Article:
Clarinet with a Boehm System.

Not an autoharp (Photo credit: Wikipedia)

Autoharp

Musical Heritage

My mother was a lead soprano in college and wanted to sing professionally. Her mother wouldn’t allow it, because no daughter of hers was going to be a show girl. Maybe that was why Mom stopped singing, or maybe it was because she married my father and had us kids instead. She always loved music, though. She sang when she cooked, and she sang when she cleaned. She hummed when she mended our clothes. She would put on classical albums, and we would dance around our big Florida room.

Tickling the Ivories & Guzzling the Strawberry Hill

I started playing the piano to make my mother happy and in the hopes that my father would like it and stop drinking so much. I loved playing the piano, but wasn’t especially good at it. Still, I was better at that than at the clarinet. I didn’t much like playing the clarinet, even though Mom said that maybe one day I might march in the inaugural parade. I couldn’t bear to be seen in the high school marching band uniform, though, so I stopped playing when I was fifteen. Besides, I discovered boys and Boones Farm Strawberry Hill wine, which were way more interesting than band class.

                                                                                                                                                                                                                                                      Like a Rolling Stone

I sang in our church choir, too, and the leader was impressed with my voice. She called my mother in one afternoon to listen to me sing. She said I could hit a high B flat. Whatever that meant. I liked singing. But I also liked the boys and the wine, and I started smoking cigarettes to complete my image. I quit the choir. I quit the piano.

Led Zeppelin, Grateful Dead, Traffic, Steppenwolf. Drugs. Sex. You know, life in the seventies.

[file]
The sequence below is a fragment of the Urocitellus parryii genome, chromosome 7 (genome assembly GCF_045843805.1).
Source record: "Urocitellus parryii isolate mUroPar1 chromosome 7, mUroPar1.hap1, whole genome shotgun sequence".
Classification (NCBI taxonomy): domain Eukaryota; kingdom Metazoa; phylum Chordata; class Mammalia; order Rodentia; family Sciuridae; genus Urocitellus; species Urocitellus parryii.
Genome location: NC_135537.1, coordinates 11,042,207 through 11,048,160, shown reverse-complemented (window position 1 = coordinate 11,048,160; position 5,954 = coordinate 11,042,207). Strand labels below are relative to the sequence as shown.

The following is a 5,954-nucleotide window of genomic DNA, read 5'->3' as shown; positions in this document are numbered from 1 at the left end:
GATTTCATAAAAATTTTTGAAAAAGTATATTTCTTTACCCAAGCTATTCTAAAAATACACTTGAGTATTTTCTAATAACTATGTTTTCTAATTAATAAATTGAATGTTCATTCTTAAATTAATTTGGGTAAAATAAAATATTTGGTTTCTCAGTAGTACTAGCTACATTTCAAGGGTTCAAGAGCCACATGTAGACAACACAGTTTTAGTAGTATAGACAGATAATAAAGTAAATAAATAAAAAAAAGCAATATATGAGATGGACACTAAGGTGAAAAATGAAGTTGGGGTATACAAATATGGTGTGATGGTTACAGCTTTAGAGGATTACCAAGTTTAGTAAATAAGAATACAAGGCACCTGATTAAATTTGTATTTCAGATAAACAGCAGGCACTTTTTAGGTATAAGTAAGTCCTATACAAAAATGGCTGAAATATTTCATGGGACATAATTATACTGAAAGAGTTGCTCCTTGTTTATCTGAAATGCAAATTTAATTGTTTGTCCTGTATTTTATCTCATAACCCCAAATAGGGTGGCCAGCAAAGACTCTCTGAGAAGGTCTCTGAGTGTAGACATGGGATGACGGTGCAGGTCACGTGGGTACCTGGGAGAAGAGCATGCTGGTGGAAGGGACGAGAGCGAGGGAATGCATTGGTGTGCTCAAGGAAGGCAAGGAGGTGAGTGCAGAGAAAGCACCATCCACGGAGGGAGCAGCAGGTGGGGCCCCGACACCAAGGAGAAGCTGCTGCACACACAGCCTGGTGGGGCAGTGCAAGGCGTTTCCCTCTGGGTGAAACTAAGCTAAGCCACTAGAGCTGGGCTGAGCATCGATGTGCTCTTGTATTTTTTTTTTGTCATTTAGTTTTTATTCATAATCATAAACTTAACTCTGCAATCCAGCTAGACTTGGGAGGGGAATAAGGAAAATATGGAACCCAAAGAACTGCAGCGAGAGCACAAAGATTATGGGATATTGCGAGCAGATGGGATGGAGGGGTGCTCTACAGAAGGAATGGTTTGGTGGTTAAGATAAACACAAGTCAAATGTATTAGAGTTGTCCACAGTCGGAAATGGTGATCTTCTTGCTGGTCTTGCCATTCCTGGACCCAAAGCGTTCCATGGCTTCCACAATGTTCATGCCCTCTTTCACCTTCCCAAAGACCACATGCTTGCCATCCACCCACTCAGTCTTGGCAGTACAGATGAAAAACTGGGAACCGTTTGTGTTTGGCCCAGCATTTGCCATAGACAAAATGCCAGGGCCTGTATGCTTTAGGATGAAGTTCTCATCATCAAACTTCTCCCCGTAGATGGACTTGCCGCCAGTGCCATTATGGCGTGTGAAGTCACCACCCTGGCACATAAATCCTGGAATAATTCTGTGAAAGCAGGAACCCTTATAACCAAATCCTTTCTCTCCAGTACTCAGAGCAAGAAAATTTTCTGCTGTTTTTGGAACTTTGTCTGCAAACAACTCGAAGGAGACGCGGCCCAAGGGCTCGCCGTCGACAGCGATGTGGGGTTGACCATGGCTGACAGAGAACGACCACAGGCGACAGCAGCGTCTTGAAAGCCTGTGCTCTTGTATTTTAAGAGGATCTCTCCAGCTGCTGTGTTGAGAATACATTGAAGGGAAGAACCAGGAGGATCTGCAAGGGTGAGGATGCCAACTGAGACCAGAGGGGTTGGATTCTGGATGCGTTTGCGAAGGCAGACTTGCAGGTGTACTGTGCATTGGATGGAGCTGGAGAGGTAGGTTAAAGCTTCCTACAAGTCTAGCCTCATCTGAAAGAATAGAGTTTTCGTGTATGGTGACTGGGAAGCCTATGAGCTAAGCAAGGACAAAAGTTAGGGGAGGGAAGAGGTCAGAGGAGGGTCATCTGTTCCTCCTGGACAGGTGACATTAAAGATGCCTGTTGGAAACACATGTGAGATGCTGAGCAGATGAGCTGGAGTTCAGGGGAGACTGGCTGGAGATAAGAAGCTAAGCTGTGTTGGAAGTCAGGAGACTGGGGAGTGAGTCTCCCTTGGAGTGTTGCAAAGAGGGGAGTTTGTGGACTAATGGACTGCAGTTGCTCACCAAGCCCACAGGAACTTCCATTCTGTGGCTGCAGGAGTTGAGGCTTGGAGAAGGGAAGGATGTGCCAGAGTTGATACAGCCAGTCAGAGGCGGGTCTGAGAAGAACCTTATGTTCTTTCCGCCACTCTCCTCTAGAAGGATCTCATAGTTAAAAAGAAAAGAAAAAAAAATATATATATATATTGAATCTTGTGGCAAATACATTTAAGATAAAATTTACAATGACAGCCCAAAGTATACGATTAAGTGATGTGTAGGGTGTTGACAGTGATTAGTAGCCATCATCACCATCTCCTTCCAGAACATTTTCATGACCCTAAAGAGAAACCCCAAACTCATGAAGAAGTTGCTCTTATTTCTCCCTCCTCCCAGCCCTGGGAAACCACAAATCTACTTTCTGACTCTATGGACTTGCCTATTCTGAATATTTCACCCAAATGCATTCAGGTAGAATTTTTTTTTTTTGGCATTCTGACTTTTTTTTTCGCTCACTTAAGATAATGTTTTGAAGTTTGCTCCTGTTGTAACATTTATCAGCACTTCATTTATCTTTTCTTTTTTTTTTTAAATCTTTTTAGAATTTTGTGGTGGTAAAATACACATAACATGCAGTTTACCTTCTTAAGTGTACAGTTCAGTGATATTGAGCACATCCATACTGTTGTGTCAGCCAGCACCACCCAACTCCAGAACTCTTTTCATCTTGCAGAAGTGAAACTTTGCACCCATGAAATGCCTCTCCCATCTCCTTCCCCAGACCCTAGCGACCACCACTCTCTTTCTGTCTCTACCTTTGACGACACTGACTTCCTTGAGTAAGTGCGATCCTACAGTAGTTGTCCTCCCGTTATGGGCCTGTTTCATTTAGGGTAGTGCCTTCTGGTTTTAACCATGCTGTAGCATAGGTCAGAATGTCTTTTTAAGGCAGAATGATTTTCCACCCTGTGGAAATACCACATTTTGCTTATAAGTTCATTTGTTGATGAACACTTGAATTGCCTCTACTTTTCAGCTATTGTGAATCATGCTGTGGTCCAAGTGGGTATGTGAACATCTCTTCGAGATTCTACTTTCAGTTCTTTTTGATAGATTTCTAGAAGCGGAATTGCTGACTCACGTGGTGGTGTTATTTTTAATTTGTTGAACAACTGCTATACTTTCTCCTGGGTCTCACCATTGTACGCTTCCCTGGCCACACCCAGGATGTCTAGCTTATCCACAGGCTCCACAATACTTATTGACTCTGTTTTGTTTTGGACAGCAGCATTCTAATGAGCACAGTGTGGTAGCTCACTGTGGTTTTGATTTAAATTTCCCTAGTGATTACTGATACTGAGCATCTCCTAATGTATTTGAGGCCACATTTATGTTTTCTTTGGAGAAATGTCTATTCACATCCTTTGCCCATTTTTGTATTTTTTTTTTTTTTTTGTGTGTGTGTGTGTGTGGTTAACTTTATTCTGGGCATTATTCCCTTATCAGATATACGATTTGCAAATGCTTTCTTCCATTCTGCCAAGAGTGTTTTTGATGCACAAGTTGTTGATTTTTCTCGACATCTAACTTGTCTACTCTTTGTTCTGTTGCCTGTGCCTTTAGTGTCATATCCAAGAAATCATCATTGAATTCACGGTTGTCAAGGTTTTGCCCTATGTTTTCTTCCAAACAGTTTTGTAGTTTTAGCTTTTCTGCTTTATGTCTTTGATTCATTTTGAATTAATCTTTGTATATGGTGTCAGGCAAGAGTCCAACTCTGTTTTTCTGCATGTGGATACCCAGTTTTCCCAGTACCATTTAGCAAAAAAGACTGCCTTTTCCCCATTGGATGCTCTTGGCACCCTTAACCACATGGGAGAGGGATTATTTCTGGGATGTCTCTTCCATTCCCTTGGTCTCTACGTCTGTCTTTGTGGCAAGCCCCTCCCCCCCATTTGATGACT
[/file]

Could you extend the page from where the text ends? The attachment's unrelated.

I got a guitar for Christmas when I was sixteen or seventeen, but never learned to play much more than Dylan’s Like a Rolling Stone. I gave it to a long-ago boyfriend, I think, a guy I used to accompany to the bars where he played for tips.

My mother ended up getting dementia and accidentally sold our very valuable piano to some workman for a couple hundred bucks. It was the only thing I had ever told her I wanted after she was gone.

Oh well. Life, again. And death.

The Spirit Plays On

A few years ago, I got a used piano from my dear friend Brian – my former pastor, fellow environmental justice agitator, and a fine musician. The piano has a spirit all its own. My fingers also have a memory all their own. Although I struggle to read music – it’s been so long – my fingers recall the classical music I used to play for Mom and Dad. It’s miraculous, I think, as if there is this music running through my veins that I’m not even aware of.

New Year’s Eve, my buddy Lucky gave me his old, well-loved guitar. Guitar great Leo Kottke played it when he and Lucky were in the Navy together, about the time I discovered boys and Boones Farm. I’m going to get it re-stringed and maybe take some lessons.

It’s time to re-acquaint myself with making music. Not to emulate my cool big sister, and not because I want someone to pay attention or to love me. But because I have music in my genes, and it’s in my heart, and it makes my spirit whole.

 guitar 001

I wrote this post in response to the Daily Prompt Challenge. Thanks, WordPress, for the question:

What role does music play in your life?